What are kidney stones?
Kidney stones are a solid mass of tiny crystals. These crystals form when there is a decrease in urine volume, making the urine more concentrated, or when the urine contains too much of certain substances. These substances can create small crystals which adhere to each other and form kidney stones.
Kidney stones are common. Many are formed and leave the body by passage in the urine stream without causing symptoms. Symptoms include flank pain (often severe), blood in the urine (haematuria), nausea and vomiting, persistent urge to urinate and increased urinary frequency. If an infection is present, a patient may have fever and chills. Certain medical conditions such as gout and some medications or supplements can increase the risk of kidney stone formation.
Different types of kidney stones
Calcium stones: These are by far the most common and are usually in the form of calcium oxalate. Oxalate is a natural substance found in some fruits, vegetables, nuts and chocolate. The liver also produces oxalate. Dietary factors, intestinal bypass surgery and several metabolic disorders can lead to increased calcium oxalate levels in the urine. Calcium stones may also occur in the form of calcium phosphate.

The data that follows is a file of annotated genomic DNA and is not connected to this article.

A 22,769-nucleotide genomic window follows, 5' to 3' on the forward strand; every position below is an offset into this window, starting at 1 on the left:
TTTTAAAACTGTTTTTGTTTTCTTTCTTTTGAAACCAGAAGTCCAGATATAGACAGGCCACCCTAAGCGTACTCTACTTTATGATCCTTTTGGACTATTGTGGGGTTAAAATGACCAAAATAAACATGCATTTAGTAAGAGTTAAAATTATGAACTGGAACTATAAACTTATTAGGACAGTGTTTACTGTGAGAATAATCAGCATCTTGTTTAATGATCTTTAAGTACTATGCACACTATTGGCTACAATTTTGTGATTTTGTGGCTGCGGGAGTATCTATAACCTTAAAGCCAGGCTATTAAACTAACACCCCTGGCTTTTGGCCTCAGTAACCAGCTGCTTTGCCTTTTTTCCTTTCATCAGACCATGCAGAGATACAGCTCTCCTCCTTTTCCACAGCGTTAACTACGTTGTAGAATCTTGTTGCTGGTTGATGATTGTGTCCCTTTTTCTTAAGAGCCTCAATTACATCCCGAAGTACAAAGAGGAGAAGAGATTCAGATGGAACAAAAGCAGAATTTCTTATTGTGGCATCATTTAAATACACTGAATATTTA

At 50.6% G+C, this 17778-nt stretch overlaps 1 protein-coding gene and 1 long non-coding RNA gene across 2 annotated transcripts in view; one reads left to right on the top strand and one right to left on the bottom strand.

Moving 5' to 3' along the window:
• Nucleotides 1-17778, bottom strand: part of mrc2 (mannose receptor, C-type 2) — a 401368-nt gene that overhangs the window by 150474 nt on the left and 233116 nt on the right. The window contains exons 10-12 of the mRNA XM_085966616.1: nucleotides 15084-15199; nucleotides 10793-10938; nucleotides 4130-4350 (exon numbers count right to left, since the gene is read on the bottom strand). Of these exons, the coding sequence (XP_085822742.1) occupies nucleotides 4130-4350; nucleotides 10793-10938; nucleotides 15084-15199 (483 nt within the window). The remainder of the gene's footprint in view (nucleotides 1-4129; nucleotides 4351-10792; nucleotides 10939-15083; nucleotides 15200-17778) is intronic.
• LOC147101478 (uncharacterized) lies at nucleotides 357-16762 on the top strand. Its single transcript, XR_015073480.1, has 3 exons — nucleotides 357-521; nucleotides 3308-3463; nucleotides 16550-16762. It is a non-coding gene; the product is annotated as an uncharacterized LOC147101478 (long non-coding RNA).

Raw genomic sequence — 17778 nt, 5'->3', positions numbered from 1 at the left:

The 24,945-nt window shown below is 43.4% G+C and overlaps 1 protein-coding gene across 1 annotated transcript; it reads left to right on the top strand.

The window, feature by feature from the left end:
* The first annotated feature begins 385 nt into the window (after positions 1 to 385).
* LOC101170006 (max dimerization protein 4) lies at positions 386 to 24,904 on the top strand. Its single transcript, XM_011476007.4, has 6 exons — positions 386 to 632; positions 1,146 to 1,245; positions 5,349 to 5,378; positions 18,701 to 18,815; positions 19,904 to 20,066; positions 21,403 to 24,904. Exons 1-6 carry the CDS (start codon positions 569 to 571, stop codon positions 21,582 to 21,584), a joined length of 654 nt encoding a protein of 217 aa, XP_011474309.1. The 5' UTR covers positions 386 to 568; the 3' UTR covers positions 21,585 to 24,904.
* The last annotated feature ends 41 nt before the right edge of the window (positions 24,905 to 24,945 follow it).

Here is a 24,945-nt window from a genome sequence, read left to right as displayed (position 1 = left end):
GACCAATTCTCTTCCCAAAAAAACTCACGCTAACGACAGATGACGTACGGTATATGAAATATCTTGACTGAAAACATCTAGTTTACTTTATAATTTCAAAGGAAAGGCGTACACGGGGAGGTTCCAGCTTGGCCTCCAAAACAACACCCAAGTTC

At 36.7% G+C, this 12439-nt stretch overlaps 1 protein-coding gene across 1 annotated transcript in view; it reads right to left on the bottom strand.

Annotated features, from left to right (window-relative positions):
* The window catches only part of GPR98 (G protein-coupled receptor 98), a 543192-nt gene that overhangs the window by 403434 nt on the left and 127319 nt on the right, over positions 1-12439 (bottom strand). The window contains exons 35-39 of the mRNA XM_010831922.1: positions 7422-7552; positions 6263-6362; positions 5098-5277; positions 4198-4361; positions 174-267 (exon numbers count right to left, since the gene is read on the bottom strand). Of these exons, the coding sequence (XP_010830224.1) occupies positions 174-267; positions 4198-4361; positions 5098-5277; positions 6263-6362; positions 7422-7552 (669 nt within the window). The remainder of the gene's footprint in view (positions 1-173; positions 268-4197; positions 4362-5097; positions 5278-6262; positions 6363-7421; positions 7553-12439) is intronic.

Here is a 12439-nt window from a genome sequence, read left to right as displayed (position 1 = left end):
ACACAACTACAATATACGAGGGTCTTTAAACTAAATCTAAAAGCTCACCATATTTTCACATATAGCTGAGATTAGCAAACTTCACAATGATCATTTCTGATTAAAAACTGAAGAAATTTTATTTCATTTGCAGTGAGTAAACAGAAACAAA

Struvite stones: These form in response to an infection, ie a urinary tract infection. These can be rapidly forming stones, growing to large sizes with little warning and few symptoms.
Uric acid stones: These form in response to dehydration, a high protein diet, or in patients suffering from gout. There may also be a genetic predisposition to forming uric acid stones.
Cystine stones: These are caused by a hereditary disorder that causes the kidney to excrete excessive amounts of certain amino acids (cystinuria).
Other stones: It is possible for other types of kidney stones to form. These are however very rare.